Translation:She has green eyes and she has blond, curly hair.
Why use uirthi at the end of the sentence instead of using aici a second time?
Wow! Thanks for the speedy answer! I just did another exercise where this occurred to me. It was in the notes at the beginning of "Characteristics." I was about to come back and correct myself, but you beat me to it.
Colours occur on a spectrum, and there aren't sharply defined boundaries between colours on the spectrum, so sometimes the names that are used for particular colours in different languages overlap, and don't line up exactly. The colour glas can also include blue-grey hues that wouldn't be described as "green" in English.
This is the entry for Glas in Dineen's 1904 dictionary:
glas, glaise, a., green, verdant (as grass); grey (as a horse or cloth); grey, bright, lustrous (of the eye); cold, inclement: lá glas, a rough, cold day; glas-aimsear, rough weather; bluish grey, as the sky; glas caorach, of natural colour, undyed (as wool).
So let me get this straight. I color is "at" someone, but hair color is "on" someone. Correct?
Note quite. External features, like hair and noses, are "on" a person, whereas they "have" eyes (tá súile ag duine).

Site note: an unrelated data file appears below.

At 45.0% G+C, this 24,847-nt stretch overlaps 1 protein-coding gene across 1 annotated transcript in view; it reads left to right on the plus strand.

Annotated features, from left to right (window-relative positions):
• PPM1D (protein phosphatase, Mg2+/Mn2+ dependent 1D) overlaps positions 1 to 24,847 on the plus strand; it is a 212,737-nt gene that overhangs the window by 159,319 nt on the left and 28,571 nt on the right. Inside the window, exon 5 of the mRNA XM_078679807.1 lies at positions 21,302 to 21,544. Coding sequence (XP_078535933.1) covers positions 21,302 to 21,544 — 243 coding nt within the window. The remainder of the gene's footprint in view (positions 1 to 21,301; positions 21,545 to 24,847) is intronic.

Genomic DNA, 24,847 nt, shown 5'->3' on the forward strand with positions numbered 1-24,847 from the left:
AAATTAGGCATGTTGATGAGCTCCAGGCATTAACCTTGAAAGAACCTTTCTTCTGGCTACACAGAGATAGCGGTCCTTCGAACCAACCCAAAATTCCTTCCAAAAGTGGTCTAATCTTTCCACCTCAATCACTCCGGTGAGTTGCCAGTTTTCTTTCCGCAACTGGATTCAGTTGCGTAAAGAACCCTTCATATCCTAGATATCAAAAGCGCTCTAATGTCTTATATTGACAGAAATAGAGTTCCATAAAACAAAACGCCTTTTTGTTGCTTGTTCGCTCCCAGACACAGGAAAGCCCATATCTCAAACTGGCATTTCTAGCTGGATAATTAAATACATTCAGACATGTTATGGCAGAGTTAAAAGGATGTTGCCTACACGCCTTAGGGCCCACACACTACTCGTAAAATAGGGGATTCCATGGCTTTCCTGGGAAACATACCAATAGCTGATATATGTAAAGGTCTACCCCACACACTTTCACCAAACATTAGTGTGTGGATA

Which earlier translation are you referring to?
In this exercise, there are two different clauses because two different prepositions are required - you use tá ... ar to say that someone "has hair" - tá gruaig fhionn uirthi, not tá gruaig fhionn aici, so the two clauses can't be combined into one in Irish. You could combine them in English, but Duolingo generally prefers that you translate the sentence as written, unless there's a compelling reason not to, and as there isn't anything particularly strange or unusual about "She has green eyes and she has blond, curly hair", that's the expected translation.
Perhaps different course creators composed these two exercises; one of them chose to repeat the subject and verb in English, and the other one didn’t. Alternatively, the same course creator composed both exercises, but did so inconsistently.